Are segregated lanes the best way to make cycling in London safer?
In suburban Kingston upon Thames there’s a mini-debate about the design of its Boris Johnson-funded “mini-Holland” scheme. Should it, perhaps, be bigger?
A former senior member of Kingston Council has complained that designs for the first phase of the borough’s “mini-Holland” cycling scheme show something “very different” from the plans that secured around £30m of Transport for London (TfL) money last March.
Simon James, a Lib Dem and keen cyclist who lost his seat at last May’s election when his party lost control to the Conservatives, has told local media that he had intended “100% segregation for cyclists” but that new illustrations show physically separated cycle lanes along only about a quarter of the stretch of Portsmouth Road concerned.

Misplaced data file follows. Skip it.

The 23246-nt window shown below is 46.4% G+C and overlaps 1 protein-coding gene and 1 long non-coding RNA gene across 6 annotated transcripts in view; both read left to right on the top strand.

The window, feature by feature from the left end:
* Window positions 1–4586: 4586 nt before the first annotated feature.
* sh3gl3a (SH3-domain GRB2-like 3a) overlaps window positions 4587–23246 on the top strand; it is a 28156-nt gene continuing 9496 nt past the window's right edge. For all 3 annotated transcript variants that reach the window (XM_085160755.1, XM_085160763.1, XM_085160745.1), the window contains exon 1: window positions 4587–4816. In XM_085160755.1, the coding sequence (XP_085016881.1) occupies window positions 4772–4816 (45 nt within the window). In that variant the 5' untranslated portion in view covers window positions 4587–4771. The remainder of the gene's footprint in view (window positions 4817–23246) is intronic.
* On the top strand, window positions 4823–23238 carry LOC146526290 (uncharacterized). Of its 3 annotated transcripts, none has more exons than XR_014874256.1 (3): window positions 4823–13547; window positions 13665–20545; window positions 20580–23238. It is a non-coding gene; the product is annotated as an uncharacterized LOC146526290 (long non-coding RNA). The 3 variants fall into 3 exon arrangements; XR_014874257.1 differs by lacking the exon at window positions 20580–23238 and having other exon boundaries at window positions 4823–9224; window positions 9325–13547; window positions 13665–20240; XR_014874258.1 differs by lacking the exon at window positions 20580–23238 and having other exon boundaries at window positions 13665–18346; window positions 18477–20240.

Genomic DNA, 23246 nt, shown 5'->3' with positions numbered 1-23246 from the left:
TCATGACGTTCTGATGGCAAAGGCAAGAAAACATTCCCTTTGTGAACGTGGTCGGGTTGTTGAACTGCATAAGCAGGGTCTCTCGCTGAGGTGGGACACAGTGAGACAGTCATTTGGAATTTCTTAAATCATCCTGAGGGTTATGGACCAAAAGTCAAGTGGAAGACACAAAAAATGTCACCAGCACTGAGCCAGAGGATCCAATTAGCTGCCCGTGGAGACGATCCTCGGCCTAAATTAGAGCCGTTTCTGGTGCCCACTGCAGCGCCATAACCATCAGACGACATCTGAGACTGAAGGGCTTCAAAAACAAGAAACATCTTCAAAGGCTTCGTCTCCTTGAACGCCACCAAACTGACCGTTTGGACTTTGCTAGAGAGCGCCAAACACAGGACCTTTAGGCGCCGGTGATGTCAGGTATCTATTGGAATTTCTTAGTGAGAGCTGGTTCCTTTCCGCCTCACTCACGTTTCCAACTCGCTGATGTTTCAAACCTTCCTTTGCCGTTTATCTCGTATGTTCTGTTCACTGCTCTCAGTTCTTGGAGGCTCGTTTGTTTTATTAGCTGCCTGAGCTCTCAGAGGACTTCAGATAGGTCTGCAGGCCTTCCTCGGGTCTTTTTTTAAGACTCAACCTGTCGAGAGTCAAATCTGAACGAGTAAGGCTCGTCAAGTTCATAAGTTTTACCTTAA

It is often possible to improve “perceived” road safety significantly by providing cycling infrastructure, but it is more difficult to prove that cycling infrastructure has reduced casualty numbers…The hierarchy of measures approach suggests that traffic reduction, speed reduction and junction treatment should be considered before redistribution of the carriageway (installing cycle lanes)…The research has highlighted the advantages and disadvantages of each type of cycling infrastructure. In a limited number of cases there has been a significant positive effect on road safety, but in general it is only “perceived” safety that improves.
Source: Guardian Transport
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